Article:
But first, let me give you some retirement pointers, these for the men. (I’ve never met a woman who is fully retired, including Housemate (HM), who claims to be working as hard or harder now than before she started receiving Social Security.)
I’ve broken down my retirement tips into convenient categories for you to clip and save. You might not remember where you saved them, but we’ll get to that.
The first category: SIMPLICITY.
After retiring, immediately make your life as simple as possible. Throw away alarm clocks, and by all means buy your socks in only one color. I have about 15 pair of dark brown socks in a variety of styles, but since nobody can spot the style of the socks on your feet, it simply doesn’t matter. But it sure matters if you are trying to sort by color. It’s amazing just how many socks can get either temporarily or permanently lost.
And carefully check your inventory before you purchase anything smaller than an automobile. Chances are you already have what you were going to buy.
Also, don’t give out your e-mail address to anyone except relatives and close friends. This is a must! I recently was gone for four days and had 267 e-mails when I came home. Truly.
If you have a cell phone, get rid of it right now. You’ll not only save on the monthly fee, but will soon realize you got by without the intrusive device for at least five decades in your former life.
Find a longtime possession that you can’t identify? Immediately chuck it out. The chances you will ever remember what it is are one-in-a-zillion. Just say to yourself, “Fewer items, fewer headaches and simpler life.”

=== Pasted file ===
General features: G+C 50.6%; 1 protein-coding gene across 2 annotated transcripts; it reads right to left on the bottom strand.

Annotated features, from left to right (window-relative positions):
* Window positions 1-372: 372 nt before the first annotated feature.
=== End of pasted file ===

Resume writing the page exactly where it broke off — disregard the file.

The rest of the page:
Now, on to DEALING WITH YOUR HOUSEMATE after retirement. On this point, I speak with nearly 48 years of experience.
To start with, I grew up in an era when nobody locked their vehicles or even took the keys out of ’em. I realize those days are long gone, but I still might forget and then have to take the responsibility for a car theft. Therefore, do as I do and assign the responsibility of locking to your HM. When we exit, she locks the doors.
Don’t ever take your HM into a store that sells new men’s shirts. She’ll think the new colors are beautiful and insist you pick out a couple. Heck, you’ve got more shirts in the back of your closet than you will ever wear again. Put your foot down — hard.
Make sure you keep a current list of birthday and Christmas gifts you’ve given to your HM. Giving the same gift two years in a row is not acceptable — and highly embarrassing.
If your HM is a great cook, just leave it at that. Certainly don’t try to learn the culinary art yourself. You’ll never be as good — never! Guaranteed.
GENERAL TIPS (at no extra charge):
Make a “to do” list every morning. This may require a note pad left in every room, but that’s OK.
And here’s a related tip: Give it your hardest concentration when going from room to room. If you haven’t already, you’ll soon learn why.
When going to the store, always take a list of items with you. Don’t try to remember, because nine times out of 10 you won’t.
Purchase clothes in your favorite colors. Face it — you have less time remaining than someone who is 20. For a half-century, I was told I looked great in blue, so I wore blue. I finally decided all my life I had hated blue (as in “boring”). Then, a few years ago when we added new carpeting to the family room, HM decided on a dark blue. I’d like to think that wasn’t on purpose, but I’m still not 100 percent sure.
Stay away from people our age who wear tattoos. They probably got theirs decades ago when in prison. Nobody else got tattooed back then.